“Seventh among the thousands who passed the board exams? She must be a god. I’m sorry to say this but, clearly, she’s out of your league,” Paul said, stretching those last four words as if he was forcing them from his teeth and out into the open.

I extended my hand and felt the raindrops on my palm. Cold. Beyond the rusty roof of the waiting shed, I could barely see the sky. “This rain might take a while,” I quipped.

“You’re not listening.”

I wasn't, of course. My mind was somewhere else, some other time, because time zones are too strange for someone who has never really been anywhere except the places she once has been, like this same spot where I find myself now at the mercy of the weather. I am where she was in the past and she is where I will be in the future.

“Japan,” I mumbled.


I hailed the approaching passenger jeep and clambered aboard, leaving Paul behind at the waiting shed with the strangers marooned by the heavy rain. Japan.

Almost all of my high school friends are either married or engaged. Some who tied the knot at eighteen, barely more than a year into college, already have a child or two. Some others who waited until twenty-five have their lives figured out, like a master plan that will be built as certain as the eastern sun breaking another long summer night. Two of my friends will exchange their vows this year. For once in my life, marriage was unthinkable, but today I am afraid it is the only possibility I must take.

From time to time, I imagine myself waiting for her at the end of the aisle, she in her gown long enough to drag the world beneath our feet, changing the course of our personal histories and mending what must be healed once and for all, because we have lived enough years of solitude and it is about time for us to call that day the start of forever. She will say I do and I will say I do, too. And we will kiss.

I dreamed of her last night, and she said I will, future tense, like a promise. Sometimes I just want to reach my hand into the future, as if it is a pocket, and take what is hardly mine.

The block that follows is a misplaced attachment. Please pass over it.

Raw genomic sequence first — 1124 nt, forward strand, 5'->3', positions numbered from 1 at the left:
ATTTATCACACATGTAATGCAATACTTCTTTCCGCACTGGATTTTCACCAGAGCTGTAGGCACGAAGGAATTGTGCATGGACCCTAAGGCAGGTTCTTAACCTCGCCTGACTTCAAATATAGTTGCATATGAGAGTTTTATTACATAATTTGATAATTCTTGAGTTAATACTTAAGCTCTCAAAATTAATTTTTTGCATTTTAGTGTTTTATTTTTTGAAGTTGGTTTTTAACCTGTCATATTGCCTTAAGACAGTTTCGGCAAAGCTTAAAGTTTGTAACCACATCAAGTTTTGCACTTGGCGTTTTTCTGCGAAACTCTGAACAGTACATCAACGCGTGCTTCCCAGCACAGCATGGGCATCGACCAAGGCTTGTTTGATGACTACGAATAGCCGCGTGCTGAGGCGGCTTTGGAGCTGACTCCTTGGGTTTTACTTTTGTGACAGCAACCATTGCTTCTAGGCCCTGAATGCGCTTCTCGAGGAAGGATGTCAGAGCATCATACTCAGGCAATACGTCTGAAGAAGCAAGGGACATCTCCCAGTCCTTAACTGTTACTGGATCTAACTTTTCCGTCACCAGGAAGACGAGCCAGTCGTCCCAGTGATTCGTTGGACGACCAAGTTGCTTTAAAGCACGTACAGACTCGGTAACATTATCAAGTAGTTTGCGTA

There is one way to let you know who she is to me: compress the rest of the universe in a human body, a divine creation that no god can ever shape, let the weight of every atom there is collapse in a single quantum, and you have your answer. Take her away and I might as well live a life without the sun.

Or simply, I learned to play the guitar, learned the sound of music, so that I might sing her the only song I will ever need to write. But now I have no one whom I could sing all the songs I wrote. She is elsewhere, and so is my music.

She is and has always been the sole reason why I write. She is the thread of truth that holds my fiction together. If by chance she might one day read this and everything that I have written, I can only hope that she would question me. I have at least ten years' worth of answers waiting to climb their way from my heart. But that would be pushing my luck to absurd lengths.


“There's no reason why I should,” I said.

“Oh stop fooling yourself. Can't you see? She's not into you. How can you still not see that?”

“Not into anyone, actually. Not yet. Maybe not until she's thirty.”

“The optimist in you. The church should consider making you a saint after you die.” Her eyes began to gather tears. “Why do you have to chase her all the way to Japan? You're crazy.”

She held me and I held her back. “I am. She's driving me mad.”

An hour after, I left the country in search of the home where my heart is.